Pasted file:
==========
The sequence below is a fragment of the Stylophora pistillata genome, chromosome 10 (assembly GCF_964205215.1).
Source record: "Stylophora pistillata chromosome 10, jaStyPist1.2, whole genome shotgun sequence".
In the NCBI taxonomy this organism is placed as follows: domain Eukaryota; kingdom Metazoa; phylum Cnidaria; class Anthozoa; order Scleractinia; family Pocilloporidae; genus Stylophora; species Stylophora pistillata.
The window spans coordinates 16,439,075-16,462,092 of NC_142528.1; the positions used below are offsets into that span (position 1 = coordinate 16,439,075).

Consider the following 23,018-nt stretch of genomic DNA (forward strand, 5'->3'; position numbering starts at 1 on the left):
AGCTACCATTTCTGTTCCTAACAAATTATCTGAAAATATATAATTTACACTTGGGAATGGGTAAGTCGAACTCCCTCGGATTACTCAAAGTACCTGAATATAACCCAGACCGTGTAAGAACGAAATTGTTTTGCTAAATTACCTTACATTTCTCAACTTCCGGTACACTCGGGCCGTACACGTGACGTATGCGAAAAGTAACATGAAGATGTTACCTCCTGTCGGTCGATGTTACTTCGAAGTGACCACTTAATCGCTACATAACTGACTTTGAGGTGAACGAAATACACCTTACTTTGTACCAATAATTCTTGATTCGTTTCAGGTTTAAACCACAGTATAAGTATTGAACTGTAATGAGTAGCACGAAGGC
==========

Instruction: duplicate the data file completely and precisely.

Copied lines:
The sequence below is a fragment of the Stylophora pistillata genome, chromosome 10 (assembly GCF_964205215.1).
Source record: "Stylophora pistillata chromosome 10, jaStyPist1.2, whole genome shotgun sequence".
In the NCBI taxonomy this organism is placed as follows: domain Eukaryota; kingdom Metazoa; phylum Cnidaria; class Anthozoa; order Scleractinia; family Pocilloporidae; genus Stylophora; species Stylophora pistillata.
The window spans coordinates 16,439,075-16,462,092 of NC_142528.1; the positions used below are offsets into that span (position 1 = coordinate 16,439,075).

Consider the following 23,018-nt stretch of genomic DNA (forward strand, 5'->3'; position numbering starts at 1 on the left):
AGCTACCATTTCTGTTCCTAACAAATTATCTGAAAATATATAATTTACACTTGGGAATGGGTAAGTCGAACTCCCTCGGATTACTCAAAGTACCTGAATATAACCCAGACCGTGTAAGAACGAAATTGTTTTGCTAAATTACCTTACATTTCTCAACTTCCGGTACACTCGGGCCGTACACGTGACGTATGCGAAAAGTAACATGAAGATGTTACCTCCTGTCGGTCGATGTTACTTCGAAGTGACCACTTAATCGCTACATAACTGACTTTGAGGTGAACGAAATACACCTTACTTTGTACCAATAATTCTTGATTCGTTTCAGGTTTAAACCACAGTATAAGTATTGAACTGTAATGAGTAGCACGAAGGC